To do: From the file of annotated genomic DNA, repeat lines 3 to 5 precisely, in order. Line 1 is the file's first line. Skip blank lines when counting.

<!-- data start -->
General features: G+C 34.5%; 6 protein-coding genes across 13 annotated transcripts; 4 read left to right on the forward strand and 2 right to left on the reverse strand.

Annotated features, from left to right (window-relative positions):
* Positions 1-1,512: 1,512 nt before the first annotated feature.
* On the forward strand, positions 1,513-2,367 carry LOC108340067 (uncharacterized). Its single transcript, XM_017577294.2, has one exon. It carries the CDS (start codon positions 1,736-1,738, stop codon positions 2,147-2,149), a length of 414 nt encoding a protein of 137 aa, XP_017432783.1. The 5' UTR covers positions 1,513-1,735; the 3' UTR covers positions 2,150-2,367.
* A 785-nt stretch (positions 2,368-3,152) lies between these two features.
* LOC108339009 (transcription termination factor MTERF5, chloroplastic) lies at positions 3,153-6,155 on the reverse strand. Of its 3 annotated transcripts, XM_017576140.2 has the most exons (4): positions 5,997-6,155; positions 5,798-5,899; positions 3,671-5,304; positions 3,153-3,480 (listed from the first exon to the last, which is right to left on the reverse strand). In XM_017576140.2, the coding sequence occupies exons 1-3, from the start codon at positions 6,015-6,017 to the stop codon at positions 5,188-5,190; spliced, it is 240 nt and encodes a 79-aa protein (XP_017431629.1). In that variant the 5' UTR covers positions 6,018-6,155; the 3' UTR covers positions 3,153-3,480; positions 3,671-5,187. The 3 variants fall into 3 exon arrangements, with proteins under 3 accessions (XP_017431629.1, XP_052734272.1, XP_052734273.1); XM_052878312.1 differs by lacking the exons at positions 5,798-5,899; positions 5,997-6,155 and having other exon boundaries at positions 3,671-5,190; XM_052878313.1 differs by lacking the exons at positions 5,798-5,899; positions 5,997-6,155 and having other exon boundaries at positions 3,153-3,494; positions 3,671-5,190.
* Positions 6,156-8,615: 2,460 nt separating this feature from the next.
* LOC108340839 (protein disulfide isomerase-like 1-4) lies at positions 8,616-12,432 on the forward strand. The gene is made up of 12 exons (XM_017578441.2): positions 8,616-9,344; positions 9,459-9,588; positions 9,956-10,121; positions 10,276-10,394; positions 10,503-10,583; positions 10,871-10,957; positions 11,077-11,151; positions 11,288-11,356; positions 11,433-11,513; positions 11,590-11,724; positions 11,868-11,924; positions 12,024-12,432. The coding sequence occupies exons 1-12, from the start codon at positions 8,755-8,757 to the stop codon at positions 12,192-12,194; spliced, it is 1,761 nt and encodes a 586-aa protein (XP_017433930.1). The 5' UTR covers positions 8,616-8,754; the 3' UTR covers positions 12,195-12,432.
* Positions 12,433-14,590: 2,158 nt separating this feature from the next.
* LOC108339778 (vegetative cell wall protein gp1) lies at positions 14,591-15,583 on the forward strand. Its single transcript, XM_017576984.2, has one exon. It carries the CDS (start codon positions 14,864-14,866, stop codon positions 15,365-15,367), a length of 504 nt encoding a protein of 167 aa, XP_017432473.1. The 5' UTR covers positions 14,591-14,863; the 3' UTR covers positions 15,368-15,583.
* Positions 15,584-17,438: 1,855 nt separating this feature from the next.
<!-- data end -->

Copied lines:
* Positions 1-1,512: 1,512 nt before the first annotated feature.
* On the forward strand, positions 1,513-2,367 carry LOC108340067 (uncharacterized). Its single transcript, XM_017577294.2, has one exon. It carries the CDS (start codon positions 1,736-1,738, stop codon positions 2,147-2,149), a length of 414 nt encoding a protein of 137 aa, XP_017432783.1. The 5' UTR covers positions 1,513-1,735; the 3' UTR covers positions 2,150-2,367.
* A 785-nt stretch (positions 2,368-3,152) lies between these two features.